Whilst I bake a lot there is always something I am waiting to bake, or a recipe I want to try. I rarely work in chronological order, and this is one of those loaves I have been waiting for the opportunity to bake. Whilst initially quite a simple idea a 50/50 loaf tin bake. The story of this loaf came from a request from a fellow blogger for a loaf to make sandwiches from. Here it is:
The recipe is based on Dan Lepard’s Short and Sweet Wholemeal Loaf – customised to be a 50 / 50 mix of white and wholemeal by What? Bread?– this post says it all – dark banana ginger cake and breads for making pack lunches. I got a copy of the recipe from the Guardian website – How to Bake Wholemeal Bread. (Also I suggest reading Joanna’s post about the bake here)
The recipe strips Dan’s down a bit, as you can get away with a little more simplicity when using white flour over wholemeal. I hope posting the recipe doesn’t cause too many problems, but I think it is distant enough from the original to not have a problem.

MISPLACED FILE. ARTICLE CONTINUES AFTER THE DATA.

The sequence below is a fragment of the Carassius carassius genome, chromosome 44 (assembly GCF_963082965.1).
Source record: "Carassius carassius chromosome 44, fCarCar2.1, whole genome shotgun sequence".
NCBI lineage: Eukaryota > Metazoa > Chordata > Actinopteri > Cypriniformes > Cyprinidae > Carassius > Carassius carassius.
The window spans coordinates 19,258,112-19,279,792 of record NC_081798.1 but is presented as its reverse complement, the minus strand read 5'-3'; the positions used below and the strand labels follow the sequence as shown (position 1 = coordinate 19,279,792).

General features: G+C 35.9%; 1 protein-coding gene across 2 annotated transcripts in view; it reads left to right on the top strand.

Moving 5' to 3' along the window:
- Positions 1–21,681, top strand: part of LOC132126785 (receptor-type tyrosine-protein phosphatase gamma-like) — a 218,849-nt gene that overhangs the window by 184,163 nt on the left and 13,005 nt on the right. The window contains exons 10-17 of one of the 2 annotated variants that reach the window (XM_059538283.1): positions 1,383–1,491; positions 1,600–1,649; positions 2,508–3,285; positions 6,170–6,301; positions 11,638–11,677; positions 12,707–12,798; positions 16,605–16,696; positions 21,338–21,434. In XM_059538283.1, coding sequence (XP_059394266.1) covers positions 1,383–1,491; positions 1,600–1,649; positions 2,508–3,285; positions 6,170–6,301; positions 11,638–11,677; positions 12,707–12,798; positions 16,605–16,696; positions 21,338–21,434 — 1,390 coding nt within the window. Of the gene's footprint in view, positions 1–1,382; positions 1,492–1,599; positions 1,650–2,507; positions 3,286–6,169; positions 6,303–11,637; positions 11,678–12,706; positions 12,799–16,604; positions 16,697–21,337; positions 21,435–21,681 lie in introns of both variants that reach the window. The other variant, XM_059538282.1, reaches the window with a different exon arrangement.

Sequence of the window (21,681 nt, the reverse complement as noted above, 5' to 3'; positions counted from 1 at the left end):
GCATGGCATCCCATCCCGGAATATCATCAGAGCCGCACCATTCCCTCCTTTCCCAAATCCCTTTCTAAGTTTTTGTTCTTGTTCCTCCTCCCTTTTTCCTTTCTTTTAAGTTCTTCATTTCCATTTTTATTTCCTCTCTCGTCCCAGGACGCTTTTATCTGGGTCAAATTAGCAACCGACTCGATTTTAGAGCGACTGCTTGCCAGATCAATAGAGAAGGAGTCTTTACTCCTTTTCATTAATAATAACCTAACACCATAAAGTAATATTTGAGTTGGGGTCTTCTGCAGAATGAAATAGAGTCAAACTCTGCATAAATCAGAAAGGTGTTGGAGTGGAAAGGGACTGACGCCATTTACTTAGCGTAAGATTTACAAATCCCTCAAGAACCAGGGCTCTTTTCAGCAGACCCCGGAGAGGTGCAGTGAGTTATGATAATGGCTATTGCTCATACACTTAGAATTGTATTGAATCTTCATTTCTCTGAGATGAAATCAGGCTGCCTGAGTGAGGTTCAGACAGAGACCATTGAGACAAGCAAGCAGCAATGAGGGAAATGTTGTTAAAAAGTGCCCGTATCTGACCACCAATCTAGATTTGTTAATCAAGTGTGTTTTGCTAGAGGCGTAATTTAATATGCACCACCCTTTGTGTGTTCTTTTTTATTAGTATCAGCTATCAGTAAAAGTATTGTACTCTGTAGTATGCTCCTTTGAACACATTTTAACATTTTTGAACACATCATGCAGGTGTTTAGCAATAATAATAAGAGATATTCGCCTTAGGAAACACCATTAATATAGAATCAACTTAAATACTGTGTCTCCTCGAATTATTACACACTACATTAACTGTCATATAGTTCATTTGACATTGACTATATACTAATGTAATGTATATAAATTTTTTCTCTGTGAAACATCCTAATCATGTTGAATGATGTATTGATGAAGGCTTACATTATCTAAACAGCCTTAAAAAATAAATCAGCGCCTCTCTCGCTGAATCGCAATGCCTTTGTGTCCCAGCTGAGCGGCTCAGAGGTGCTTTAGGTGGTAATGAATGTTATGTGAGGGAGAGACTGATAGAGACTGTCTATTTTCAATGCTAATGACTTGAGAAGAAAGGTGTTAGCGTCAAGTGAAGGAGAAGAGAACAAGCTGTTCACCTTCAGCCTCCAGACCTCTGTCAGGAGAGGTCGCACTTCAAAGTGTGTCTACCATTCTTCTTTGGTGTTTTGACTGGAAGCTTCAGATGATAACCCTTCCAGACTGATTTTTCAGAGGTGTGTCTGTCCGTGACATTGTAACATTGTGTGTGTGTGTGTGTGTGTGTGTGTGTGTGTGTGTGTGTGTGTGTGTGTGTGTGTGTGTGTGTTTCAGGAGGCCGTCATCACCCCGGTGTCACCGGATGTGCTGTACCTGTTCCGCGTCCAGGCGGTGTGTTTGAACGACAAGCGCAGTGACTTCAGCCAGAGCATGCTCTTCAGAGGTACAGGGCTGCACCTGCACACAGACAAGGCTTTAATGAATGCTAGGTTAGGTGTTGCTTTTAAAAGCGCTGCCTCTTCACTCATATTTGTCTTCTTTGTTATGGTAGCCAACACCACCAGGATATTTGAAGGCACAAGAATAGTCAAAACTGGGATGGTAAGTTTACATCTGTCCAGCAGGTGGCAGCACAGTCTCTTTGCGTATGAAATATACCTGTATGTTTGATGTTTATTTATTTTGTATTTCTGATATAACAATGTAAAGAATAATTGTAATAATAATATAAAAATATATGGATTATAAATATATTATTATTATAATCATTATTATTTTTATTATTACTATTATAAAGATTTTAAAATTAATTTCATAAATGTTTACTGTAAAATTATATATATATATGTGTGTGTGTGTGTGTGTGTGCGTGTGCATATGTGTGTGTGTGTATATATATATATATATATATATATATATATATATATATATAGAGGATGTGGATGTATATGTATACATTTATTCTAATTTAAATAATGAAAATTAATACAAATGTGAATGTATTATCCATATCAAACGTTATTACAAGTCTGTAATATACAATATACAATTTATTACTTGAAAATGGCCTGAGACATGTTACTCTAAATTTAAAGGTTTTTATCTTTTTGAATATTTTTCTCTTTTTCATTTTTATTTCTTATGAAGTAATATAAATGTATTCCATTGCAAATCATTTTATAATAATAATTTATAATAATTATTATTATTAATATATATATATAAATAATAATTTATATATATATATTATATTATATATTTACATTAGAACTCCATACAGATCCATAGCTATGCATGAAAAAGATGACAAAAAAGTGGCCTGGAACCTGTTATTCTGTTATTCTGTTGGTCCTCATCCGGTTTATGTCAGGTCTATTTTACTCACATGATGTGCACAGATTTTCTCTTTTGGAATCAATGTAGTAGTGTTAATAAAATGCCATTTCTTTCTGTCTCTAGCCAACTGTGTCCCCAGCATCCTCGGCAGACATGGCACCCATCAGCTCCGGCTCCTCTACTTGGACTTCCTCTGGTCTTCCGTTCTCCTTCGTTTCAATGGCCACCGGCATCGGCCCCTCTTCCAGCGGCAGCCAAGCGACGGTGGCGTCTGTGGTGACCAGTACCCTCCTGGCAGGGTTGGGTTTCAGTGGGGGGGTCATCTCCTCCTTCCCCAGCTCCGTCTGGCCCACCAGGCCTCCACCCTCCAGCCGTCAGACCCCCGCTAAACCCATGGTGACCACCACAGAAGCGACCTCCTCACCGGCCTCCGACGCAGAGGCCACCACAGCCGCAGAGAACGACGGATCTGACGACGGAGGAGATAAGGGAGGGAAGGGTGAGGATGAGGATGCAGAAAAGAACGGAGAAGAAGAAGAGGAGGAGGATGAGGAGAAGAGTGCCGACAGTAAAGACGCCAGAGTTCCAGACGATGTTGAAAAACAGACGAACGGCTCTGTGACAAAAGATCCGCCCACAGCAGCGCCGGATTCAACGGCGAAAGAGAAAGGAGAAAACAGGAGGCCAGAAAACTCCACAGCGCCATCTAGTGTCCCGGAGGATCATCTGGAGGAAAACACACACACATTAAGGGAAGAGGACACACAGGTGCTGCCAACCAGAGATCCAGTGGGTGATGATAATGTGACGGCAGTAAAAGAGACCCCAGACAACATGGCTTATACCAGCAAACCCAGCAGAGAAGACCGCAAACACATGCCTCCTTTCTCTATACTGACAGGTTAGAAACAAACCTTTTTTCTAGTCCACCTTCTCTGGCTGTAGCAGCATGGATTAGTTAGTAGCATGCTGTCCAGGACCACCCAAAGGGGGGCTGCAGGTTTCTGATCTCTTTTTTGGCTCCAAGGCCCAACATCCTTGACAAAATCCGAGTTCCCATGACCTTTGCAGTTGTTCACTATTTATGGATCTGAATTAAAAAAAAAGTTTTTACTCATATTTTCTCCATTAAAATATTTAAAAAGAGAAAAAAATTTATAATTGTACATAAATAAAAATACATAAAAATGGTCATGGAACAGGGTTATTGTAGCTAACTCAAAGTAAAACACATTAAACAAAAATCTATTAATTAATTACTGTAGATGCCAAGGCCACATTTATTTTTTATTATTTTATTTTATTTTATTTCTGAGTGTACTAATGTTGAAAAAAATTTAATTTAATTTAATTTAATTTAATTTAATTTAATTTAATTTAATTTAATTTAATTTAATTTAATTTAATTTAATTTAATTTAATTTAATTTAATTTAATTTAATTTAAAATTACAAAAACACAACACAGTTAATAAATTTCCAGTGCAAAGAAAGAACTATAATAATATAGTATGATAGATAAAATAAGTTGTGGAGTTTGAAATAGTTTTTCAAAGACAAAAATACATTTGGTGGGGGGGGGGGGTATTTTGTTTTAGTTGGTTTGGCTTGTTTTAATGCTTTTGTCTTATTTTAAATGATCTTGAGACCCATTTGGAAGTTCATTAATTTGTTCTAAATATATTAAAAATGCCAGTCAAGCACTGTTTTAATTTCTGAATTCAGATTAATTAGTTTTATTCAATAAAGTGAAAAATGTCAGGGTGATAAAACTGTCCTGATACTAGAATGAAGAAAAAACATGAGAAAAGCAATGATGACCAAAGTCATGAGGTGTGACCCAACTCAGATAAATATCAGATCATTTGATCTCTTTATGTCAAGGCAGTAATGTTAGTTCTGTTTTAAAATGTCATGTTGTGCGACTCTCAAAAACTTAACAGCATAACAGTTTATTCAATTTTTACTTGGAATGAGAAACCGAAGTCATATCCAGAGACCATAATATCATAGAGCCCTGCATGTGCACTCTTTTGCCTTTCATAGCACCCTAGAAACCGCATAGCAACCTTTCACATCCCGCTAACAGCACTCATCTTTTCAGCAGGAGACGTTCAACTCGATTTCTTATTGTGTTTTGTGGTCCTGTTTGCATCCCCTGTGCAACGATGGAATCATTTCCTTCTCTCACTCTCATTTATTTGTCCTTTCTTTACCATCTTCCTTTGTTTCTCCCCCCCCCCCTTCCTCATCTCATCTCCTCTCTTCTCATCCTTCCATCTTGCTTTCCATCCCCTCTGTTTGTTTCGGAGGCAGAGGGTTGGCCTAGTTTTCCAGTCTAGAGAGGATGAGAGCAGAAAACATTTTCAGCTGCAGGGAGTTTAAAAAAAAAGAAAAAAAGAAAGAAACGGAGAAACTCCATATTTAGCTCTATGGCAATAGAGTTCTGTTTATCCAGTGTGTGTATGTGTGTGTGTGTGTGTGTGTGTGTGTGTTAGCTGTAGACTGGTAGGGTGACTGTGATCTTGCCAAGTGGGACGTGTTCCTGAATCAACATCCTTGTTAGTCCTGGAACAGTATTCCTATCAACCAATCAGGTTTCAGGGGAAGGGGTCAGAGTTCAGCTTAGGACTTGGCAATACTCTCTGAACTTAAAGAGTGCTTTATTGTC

- 225 g White bread flour
- 224 g Wholemeal bread flour
- 330 ml Water
- 2 tsp Dried easy yeast
- 2 tsp Soft light brown sugar
- 2 tsp Salt
- 50 ml Sunflower oil
I am inherently lazy, so I made the dough in the bread maker as I often do. (I use the dough setting far more than anything else, what does that say about me?) Basically 30 min kneading then 1 hour proving. Then knock it back and transition to a loaf tin, where it can rise for another 30 mins, lightly covered with oiled cling film. Slash.
Then bake at 180°C for around 30 – 35 mins (with steam), and this is the result:
I’m not really sure what to say about this bake. It was so spot on, I actually couldn’t have asked for more. The crust has a little bite, and the crumb is light and airy with a spring to it.
I often find 100% wholemeal a bit too dense, but this had the perfect balance. This loaf was designed to make sandwiches with, hence the more practical shape of the loaf tin. It made amazing sandwiches, I would have photographed them, but I ate them too quickly, testament to the bake.
Claire even commented that she thinks it might be the best loaf I have ever made (she helped, by doing the slash). What more could I ask for?